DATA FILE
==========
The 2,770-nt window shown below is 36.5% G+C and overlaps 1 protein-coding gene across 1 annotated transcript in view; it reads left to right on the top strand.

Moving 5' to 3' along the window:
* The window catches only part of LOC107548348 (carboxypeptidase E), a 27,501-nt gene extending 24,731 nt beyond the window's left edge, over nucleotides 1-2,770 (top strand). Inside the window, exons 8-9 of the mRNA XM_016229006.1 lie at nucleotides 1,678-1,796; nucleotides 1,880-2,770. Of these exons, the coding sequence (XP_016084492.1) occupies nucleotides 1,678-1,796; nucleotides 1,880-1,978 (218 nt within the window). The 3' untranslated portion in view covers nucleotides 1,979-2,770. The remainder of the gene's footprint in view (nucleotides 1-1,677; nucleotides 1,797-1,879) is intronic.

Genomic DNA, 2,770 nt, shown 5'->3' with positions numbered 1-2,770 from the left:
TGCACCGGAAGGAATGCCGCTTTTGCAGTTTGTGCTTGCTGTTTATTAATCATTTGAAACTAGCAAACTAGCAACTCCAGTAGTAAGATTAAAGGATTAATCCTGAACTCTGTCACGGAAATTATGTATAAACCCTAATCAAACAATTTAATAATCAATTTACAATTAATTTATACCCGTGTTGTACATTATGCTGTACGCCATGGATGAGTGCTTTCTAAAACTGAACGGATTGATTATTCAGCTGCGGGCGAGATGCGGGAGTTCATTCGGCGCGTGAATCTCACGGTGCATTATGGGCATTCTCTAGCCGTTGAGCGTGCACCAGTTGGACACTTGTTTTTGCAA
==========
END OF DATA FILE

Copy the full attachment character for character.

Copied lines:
The 2,770-nt window shown below is 36.5% G+C and overlaps 1 protein-coding gene across 1 annotated transcript in view; it reads left to right on the top strand.

Moving 5' to 3' along the window:
* The window catches only part of LOC107548348 (carboxypeptidase E), a 27,501-nt gene extending 24,731 nt beyond the window's left edge, over nucleotides 1-2,770 (top strand). Inside the window, exons 8-9 of the mRNA XM_016229006.1 lie at nucleotides 1,678-1,796; nucleotides 1,880-2,770. Of these exons, the coding sequence (XP_016084492.1) occupies nucleotides 1,678-1,796; nucleotides 1,880-1,978 (218 nt within the window). The 3' untranslated portion in view covers nucleotides 1,979-2,770. The remainder of the gene's footprint in view (nucleotides 1-1,677; nucleotides 1,797-1,879) is intronic.

Genomic DNA, 2,770 nt, shown 5'->3' with positions numbered 1-2,770 from the left:
TGCACCGGAAGGAATGCCGCTTTTGCAGTTTGTGCTTGCTGTTTATTAATCATTTGAAACTAGCAAACTAGCAACTCCAGTAGTAAGATTAAAGGATTAATCCTGAACTCTGTCACGGAAATTATGTATAAACCCTAATCAAACAATTTAATAATCAATTTACAATTAATTTATACCCGTGTTGTACATTATGCTGTACGCCATGGATGAGTGCTTTCTAAAACTGAACGGATTGATTATTCAGCTGCGGGCGAGATGCGGGAGTTCATTCGGCGCGTGAATCTCACGGTGCATTATGGGCATTCTCTAGCCGTTGAGCGTGCACCAGTTGGACACTTGTTTTTGCAA